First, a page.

How to Present: The Introduction

How To Present: The Introduction

Standing up in front of a group of strangers can be nerve-wracking. Standing up in front of a client (or a prospective client) to present can take those nerves to a whole new level, particularly if you’re new to presenting. Nonetheless, presentations are something which come with the territory for those who work in client services. As such, Mentor send all of their newest recruits to presentation school for a back-to-basics session whether they’re an account executive or a senior project manager.

A few weeks ago, Ollie Boyd (Digital Marketing Manager), Nick Awbrey (Senior Project Manager) and Grace Fox (Account Executive) worked with Mentor’s training consultancy team to brush up on their presentation techniques. This week, we’ll be taking you through the presentation introduction techniques our team were taught.

Introduce yourself

This may seem pretty obvious but you’d be surprised how many people kick-off their presentation with a simple “hello” before diving straight in. By not properly introducing yourself, your audience can be left feeling confused as to who you are and why you specifically were deemed most suitable to be presenting in the first place.

Start off your presentation with a formal introduction, keep regular eye-contact, use open hand gestures and of course, smile. Your audience will form opinions on you (and in so doing your company) within the first few minutes of your presentation so make sure you give yourself the best start.

Why are you presenting?

A big no – no for a presentation introduction is simply listing all the things you’re going to talk about. Stop. Think about how YOU are helping your client by doing this presentation. Tell your audience why they should really listen to what you have to say and what they will gain from it.

Keep your client and their interests at the forefront of every message you give during a presentation. Move away from the “I” and towards the “you” and “we.”

What will your client gain at the end of this presentation?

Every presentation needs a beginning, middle and end so start off your presentation by briefing the client on the journey they’re going to take with you today. What knowledge, skills or techniques will your presentation give them by the end? How can your audience then attribute this information you’re going to give them?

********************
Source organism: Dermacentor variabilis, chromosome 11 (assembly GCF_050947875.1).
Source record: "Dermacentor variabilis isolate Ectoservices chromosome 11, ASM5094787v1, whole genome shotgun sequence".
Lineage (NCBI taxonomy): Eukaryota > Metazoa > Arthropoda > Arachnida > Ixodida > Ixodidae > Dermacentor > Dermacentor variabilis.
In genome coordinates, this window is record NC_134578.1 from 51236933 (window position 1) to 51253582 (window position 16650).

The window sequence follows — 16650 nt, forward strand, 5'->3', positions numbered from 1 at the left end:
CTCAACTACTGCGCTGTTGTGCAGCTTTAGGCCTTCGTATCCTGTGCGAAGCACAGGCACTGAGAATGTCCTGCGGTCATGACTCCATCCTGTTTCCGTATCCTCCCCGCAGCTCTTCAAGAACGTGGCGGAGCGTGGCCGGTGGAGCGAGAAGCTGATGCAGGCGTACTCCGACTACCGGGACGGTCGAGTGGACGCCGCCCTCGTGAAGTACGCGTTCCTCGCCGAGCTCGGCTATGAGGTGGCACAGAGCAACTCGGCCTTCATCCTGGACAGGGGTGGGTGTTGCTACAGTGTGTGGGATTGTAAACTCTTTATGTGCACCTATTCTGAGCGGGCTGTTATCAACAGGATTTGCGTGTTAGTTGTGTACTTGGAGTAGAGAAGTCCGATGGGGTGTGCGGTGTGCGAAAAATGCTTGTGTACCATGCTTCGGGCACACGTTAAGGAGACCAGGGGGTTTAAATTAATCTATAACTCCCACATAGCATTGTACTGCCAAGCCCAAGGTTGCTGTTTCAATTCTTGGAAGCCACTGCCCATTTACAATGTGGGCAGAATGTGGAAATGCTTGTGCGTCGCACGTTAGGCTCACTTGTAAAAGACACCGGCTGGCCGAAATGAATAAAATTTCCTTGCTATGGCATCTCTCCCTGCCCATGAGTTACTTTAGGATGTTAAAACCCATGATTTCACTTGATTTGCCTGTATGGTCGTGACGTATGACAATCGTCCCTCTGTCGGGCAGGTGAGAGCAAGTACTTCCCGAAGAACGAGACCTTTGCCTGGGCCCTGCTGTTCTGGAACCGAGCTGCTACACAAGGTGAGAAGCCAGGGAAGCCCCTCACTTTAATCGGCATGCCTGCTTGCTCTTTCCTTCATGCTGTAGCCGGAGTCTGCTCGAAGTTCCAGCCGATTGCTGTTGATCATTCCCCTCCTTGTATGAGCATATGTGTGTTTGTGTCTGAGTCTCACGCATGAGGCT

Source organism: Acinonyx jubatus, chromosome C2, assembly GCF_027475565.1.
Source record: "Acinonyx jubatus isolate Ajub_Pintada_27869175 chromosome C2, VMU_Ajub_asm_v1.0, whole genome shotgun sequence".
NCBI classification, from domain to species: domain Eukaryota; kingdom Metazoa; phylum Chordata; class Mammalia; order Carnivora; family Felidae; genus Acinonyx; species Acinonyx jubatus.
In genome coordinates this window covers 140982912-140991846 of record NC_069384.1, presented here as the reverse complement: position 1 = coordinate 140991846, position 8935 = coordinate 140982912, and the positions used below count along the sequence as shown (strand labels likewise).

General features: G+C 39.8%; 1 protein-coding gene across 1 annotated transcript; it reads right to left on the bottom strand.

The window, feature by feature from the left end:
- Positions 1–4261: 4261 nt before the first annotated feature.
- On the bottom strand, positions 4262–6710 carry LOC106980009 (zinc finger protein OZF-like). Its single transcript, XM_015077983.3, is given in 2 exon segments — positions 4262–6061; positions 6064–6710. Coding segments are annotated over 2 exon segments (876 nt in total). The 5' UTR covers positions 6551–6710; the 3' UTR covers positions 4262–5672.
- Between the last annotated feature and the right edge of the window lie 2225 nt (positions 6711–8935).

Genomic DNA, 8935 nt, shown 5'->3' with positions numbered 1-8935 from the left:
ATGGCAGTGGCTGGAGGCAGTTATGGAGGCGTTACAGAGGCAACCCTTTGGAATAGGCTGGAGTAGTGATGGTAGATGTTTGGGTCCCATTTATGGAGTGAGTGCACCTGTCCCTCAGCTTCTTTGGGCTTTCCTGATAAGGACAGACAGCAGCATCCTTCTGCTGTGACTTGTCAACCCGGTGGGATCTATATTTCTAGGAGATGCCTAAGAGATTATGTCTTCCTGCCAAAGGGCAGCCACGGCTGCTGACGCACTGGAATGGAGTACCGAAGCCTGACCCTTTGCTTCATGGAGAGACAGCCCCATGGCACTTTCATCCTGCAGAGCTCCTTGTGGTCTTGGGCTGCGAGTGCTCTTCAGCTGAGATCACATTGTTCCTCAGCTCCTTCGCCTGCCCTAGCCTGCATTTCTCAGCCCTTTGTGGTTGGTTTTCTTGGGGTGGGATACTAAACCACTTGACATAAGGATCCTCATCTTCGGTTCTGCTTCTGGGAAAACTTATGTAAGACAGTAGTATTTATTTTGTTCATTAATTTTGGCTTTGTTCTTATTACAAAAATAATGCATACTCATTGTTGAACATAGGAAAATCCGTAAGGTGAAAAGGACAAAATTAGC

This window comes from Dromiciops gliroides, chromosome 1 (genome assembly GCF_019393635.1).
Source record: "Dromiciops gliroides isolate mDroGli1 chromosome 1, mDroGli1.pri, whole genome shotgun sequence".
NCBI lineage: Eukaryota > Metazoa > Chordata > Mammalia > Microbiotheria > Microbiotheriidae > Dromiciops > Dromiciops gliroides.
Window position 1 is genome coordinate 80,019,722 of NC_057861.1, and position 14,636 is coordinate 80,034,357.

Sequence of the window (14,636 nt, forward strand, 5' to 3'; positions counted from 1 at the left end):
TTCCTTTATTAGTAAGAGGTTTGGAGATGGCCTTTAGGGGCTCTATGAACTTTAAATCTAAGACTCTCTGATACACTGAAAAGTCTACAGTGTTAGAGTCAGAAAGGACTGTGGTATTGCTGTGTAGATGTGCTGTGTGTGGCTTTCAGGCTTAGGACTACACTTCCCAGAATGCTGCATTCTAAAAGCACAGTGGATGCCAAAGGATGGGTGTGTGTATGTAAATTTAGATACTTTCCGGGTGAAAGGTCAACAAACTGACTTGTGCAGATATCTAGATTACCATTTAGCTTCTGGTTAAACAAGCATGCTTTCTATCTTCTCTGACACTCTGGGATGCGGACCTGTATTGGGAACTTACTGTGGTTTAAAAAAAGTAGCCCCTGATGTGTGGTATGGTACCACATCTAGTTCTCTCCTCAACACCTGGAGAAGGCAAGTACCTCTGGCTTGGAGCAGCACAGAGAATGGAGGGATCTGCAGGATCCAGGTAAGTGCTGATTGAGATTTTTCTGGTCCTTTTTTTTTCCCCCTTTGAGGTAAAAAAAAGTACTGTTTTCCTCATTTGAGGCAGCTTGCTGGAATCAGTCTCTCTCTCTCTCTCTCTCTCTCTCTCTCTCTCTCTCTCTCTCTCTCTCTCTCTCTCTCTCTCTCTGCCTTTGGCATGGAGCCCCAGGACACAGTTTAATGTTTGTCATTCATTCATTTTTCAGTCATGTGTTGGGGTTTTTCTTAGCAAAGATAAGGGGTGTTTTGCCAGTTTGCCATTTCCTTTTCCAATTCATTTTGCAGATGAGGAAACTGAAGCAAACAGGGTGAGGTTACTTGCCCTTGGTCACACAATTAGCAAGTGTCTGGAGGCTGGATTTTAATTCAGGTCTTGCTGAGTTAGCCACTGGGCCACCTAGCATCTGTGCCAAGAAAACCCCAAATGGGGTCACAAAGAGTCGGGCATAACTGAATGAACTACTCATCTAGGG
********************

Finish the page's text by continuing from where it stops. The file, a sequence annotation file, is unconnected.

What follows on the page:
By setting out your presentation structure, you can give your audience a better idea of how each element will be working towards the end goal of your presentation. This method of introduction will further encourage your audience to engage and justify why you have set your presentation structure in a certain way.

Interact with everyone!

Be honest, during your last presentation, did you ask your audience to participate at all?

Asking questions during your presentation can be a great way to keep everyone engaged and make sure you’re all on the same page. You could be discussing a new social media tool under the assumption that everyone in the room has the same social media savviness that you do but what if they don’t? Check in with your audience during your introduction and you can quickly resolve any misunderstandings which could impact upon your presentation later on.

Most presentations last between 30 minutes to an hour, this can prove quite a challenge for any audience to sit in silence and concentrate for. Keep checking in with your audience throughout your presentation to get their opinions and keep their attention.

We’ll be back soon to look at the biggest chunk of a presentation, the main pitch, for the next instalment of our presentation series. If you can’t wait until then why not check out Tina’s book, ‘Get the Presentation X-Factor!’ from Amazon or get in touch with Mentor Training to see what they can do for you.

Article Author: Rachel Hicks

Rachel combines 20 years of BBC journalism with 20 years’ expertise in media training and crisis communications coaching. She worked in BBC TV news at network and regional level as a reporter, news anchor and programme producer. Rachel has reported on a huge variety of stories including crime, business, technology, farming, maritime, health, education, sport and environment. She’s interviewed leading public figures including Tony Blair, Boris Johnson and Gary Lineker. Rachel is a warm, knowledgeable and deeply experienced media trainer. Her mission is for clients to leave courses better prepared to do an effective interview and feeling more confident about dealing with the media.